These boys haunted me for years, long after the restful interludes of a girls’ grammar school and the delirious pleasure of university where boys were for the first time not out to bash me up, do me in or punch me up the bracket. Boys were no longer attention-demanding class clowns or savages, in fact they were fun. Not surprisingly, I ended up with the one who was most fun, one who unfortunately had a compulsion to change the world for the better, which of course involved finding an urban black hole to live and work in. I managed to dissuade him from taking a job as adventure playground leader on a project in the Falls Road, Belfast – vacant because the previous leader had been shot in the face in his own flat, by men whose kids he had worked and been friends with for two years – and we came to Handsworth, on the edge of Enoch Powell territory, with its parallel strands of cultures, never seeming to meet, Asians, Africans, Caribbeans and deeply depressed, mostly unemployed Brummies whose kids played out their parents tribal posturings on the supposedly neutral territory of Handsworth Adventure Playground with two young, idealistic play leaders to keep the peace. Nights were enlivened by police hammering on our door [we had no phone, like most people in and around the Soho Road], to tell us that the ‘hut- ’ the space built by and dedicated for use of all the local children -  had been set on fire again, most likely by those whom John had spent the day talking and listening to, doing activities with, intervening in knife and bottle fights with. They were so alienated from society all they wanted to do was destroy, even something that was nominally theirs. It was here that I first met children – well, boys – whose actual ambition was to go to grown-up prison. Here, I heard the story of two thirteen year olds who had walked into the terraced house of a wheelchair bound elderly local woman, so used to neighbours popping in to help with her shopping and cleaning that her front door was always on the latch, had demanded money, threatening her when she said she had none, and finally suffocating her with a plastic bag over her head, before stealing the one and fourpence they found in her purse [this was just before decimal coinage came in]. They were caught and sentenced. We heard about it because some boys who were playground regulars were excited that they now knew someone famous, they’d been in the papers, they were MURDERERS and weren’t they great?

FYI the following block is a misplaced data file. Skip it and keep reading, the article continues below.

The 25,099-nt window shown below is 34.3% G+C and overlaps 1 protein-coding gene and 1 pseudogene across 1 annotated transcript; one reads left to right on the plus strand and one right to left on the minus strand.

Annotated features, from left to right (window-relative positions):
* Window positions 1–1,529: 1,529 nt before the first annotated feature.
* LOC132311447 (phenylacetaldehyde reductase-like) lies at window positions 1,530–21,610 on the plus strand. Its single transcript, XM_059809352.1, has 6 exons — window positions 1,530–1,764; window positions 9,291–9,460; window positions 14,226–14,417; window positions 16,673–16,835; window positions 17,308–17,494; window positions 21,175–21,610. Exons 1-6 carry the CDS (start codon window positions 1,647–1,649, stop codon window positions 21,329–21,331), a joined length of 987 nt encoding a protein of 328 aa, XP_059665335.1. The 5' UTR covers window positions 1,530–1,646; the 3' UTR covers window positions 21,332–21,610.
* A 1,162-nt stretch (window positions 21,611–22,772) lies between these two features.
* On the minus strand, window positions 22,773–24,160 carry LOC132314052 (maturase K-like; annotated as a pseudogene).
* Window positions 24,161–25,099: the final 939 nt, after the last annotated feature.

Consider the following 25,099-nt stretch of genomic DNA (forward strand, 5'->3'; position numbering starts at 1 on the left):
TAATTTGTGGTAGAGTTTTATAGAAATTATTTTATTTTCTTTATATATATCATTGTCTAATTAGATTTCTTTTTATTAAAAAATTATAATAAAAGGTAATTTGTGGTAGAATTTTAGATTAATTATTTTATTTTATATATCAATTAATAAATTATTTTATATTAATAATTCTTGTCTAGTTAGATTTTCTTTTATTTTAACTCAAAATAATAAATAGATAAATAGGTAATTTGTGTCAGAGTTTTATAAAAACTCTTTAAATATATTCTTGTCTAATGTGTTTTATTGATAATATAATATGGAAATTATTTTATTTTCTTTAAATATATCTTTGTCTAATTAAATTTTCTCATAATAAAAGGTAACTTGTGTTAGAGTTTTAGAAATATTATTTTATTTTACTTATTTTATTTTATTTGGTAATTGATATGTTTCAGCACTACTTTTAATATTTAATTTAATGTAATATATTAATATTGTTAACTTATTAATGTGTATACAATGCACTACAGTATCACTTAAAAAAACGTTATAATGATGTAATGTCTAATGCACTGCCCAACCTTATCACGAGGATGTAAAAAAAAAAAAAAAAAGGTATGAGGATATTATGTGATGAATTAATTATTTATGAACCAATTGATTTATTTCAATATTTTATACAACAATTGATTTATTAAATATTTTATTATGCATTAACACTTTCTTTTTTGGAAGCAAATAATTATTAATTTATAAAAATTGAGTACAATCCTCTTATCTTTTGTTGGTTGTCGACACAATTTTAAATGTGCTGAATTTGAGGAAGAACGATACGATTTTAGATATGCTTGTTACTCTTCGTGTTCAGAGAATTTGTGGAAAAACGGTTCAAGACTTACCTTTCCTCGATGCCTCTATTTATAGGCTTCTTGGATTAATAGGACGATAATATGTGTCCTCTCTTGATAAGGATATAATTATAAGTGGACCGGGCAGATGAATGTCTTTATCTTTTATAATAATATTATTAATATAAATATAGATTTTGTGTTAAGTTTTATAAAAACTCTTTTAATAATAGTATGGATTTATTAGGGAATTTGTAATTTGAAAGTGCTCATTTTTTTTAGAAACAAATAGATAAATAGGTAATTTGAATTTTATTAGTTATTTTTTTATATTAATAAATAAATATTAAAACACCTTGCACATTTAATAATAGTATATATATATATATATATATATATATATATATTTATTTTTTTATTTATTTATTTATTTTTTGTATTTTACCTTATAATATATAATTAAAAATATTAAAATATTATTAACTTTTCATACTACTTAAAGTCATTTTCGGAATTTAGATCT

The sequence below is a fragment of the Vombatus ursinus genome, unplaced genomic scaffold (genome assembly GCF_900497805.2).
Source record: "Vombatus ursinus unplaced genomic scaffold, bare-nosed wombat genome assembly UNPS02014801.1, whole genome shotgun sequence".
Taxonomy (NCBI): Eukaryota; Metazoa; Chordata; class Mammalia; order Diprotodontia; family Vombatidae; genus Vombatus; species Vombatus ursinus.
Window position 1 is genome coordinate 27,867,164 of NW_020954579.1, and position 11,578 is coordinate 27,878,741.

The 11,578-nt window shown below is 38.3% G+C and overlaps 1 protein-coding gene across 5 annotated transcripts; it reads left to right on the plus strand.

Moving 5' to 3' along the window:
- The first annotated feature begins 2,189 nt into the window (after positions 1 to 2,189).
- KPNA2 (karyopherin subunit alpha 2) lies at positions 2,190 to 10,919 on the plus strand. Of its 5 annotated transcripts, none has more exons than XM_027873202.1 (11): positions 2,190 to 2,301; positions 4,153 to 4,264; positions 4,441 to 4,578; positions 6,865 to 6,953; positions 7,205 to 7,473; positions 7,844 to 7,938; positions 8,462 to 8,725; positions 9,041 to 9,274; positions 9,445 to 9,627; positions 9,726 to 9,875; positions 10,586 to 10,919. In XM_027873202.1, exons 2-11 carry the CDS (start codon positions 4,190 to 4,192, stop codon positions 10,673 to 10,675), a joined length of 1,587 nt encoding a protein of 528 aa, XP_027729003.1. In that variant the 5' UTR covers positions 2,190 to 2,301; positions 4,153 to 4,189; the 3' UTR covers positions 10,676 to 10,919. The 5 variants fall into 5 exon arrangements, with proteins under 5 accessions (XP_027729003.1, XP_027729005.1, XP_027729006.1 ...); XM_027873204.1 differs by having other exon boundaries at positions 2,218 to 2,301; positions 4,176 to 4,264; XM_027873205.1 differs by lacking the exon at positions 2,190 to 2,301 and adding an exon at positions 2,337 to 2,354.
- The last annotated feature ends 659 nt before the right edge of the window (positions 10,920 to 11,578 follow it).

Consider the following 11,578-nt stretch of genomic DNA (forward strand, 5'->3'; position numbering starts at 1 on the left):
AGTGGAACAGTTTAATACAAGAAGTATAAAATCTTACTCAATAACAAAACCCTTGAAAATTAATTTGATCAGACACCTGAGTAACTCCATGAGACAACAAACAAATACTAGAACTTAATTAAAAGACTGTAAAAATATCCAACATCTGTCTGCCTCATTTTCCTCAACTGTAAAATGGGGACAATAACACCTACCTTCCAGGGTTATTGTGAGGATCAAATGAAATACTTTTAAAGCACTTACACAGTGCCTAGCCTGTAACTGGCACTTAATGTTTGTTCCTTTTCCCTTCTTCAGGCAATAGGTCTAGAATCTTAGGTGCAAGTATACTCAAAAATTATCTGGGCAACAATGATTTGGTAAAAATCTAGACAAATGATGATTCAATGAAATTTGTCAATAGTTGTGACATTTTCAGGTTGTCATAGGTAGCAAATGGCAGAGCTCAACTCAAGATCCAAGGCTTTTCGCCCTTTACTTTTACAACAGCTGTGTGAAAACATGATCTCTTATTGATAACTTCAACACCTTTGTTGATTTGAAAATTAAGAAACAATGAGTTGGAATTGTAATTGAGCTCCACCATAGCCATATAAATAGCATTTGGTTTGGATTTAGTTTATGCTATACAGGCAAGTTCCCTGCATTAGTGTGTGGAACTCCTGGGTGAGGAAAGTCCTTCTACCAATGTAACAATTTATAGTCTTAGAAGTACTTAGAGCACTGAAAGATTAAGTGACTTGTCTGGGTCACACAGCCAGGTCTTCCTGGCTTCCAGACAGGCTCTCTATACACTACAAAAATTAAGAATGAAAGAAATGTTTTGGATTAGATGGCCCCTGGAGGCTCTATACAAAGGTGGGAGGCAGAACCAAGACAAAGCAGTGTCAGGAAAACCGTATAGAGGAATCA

I was just a Saturday volunteer, and a girl, so what chance did I have to get them to feel some vestige of empathy for the victim, about whom they said nothing except she was a stupid cunt to leave her door open and a stingy cow to have an empty purse.
 
That was the beginning of a ramshackle career spent with children on the fringes of society – travelling families in Perth and the West Midlands, community projects in York and Edinburgh, sink housing estates in Newcastle and Tyneside. I thought nothing could surprise me, yet every week I was surprised. By the poverty of some of their lives – not only financial, of course, but the poverty of culture at home, parents too depressed by unemployment and social stigma to engage even in free entertainments like conversation, larders empty of food except for the next basic meal, parents whose spare cash was spent forgetting their misery down the pub, and poverty of ambition and aspiration – who did they ever meet in their lives who would lift up their horizons, give them practical hope, something to work towards? The ‘heroes; in Newcastle were the fifteen  and sixteen year old school dropouts who managed to sign up for the army and who boasted about getting their hands on machine guns and going berserk on the streets of Belfast.
 
When I read in the papers now about babies being killed in their own homes or the terrible actions of child criminals, I think of how nothing has changed for some families. Born into low expectations, ignored for the most part by the media until they hit the headlines in court cases, some brutalized, abused and murdered by those very parents in whose care they are forced to live, who’s going to speak up for them?
 

I didn’t write Micka to accuse anyone. I wrote this story in hope. I hope that one day more people will wish for change, believe it can happen, and work for it to happen. Change in our present preoccupations that make celebrity and wealth the only measure of a person’s worth to us, and a change in the individual so they are able to feel empathy and treat others as they would like to be treated. We need a fundamental change in a society where the top layer has no idea, really no idea, how the bottom layer is surviving day by day.

 

Frances Kay

April 2010